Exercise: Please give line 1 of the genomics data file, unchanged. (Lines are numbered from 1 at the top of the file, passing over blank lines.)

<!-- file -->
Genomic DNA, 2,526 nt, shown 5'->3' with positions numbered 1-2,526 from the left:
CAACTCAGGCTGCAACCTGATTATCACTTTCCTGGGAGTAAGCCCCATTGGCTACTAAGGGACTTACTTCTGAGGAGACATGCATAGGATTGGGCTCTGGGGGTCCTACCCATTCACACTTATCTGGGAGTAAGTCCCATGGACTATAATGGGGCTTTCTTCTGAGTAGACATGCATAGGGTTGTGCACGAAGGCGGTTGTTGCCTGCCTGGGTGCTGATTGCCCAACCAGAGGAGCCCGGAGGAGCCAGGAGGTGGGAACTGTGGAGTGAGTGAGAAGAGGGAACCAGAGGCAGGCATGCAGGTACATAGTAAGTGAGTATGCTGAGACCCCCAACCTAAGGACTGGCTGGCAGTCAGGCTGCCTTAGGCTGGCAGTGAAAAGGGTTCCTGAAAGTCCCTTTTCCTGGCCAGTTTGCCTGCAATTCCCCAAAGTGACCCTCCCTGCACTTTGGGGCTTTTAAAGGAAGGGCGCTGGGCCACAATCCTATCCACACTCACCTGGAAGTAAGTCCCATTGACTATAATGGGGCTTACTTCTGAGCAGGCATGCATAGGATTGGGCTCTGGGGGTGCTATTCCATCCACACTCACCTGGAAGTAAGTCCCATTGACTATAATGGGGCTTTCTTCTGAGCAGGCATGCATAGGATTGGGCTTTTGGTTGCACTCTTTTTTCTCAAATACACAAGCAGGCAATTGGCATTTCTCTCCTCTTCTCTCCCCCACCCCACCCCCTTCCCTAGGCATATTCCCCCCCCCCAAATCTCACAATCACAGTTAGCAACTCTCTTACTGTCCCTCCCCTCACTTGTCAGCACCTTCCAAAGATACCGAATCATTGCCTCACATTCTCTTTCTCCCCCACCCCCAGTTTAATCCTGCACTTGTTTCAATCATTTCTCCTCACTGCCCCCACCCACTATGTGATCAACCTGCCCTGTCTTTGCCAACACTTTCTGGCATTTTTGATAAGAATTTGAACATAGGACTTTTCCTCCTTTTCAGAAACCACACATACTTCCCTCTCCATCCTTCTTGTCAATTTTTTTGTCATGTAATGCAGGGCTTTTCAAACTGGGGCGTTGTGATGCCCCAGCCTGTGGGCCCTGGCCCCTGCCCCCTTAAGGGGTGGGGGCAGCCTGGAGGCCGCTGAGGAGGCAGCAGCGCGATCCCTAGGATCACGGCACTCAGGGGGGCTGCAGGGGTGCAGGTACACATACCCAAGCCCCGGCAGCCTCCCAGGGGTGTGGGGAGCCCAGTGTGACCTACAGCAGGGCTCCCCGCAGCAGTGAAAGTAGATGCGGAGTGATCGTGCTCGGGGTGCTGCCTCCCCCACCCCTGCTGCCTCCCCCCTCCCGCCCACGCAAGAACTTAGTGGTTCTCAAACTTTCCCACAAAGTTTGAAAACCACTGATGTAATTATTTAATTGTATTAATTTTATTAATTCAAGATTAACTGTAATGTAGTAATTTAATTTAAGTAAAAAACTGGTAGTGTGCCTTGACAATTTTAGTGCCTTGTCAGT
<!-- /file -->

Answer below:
Genomic DNA, 2,526 nt, shown 5'->3' with positions numbered 1-2,526 from the left: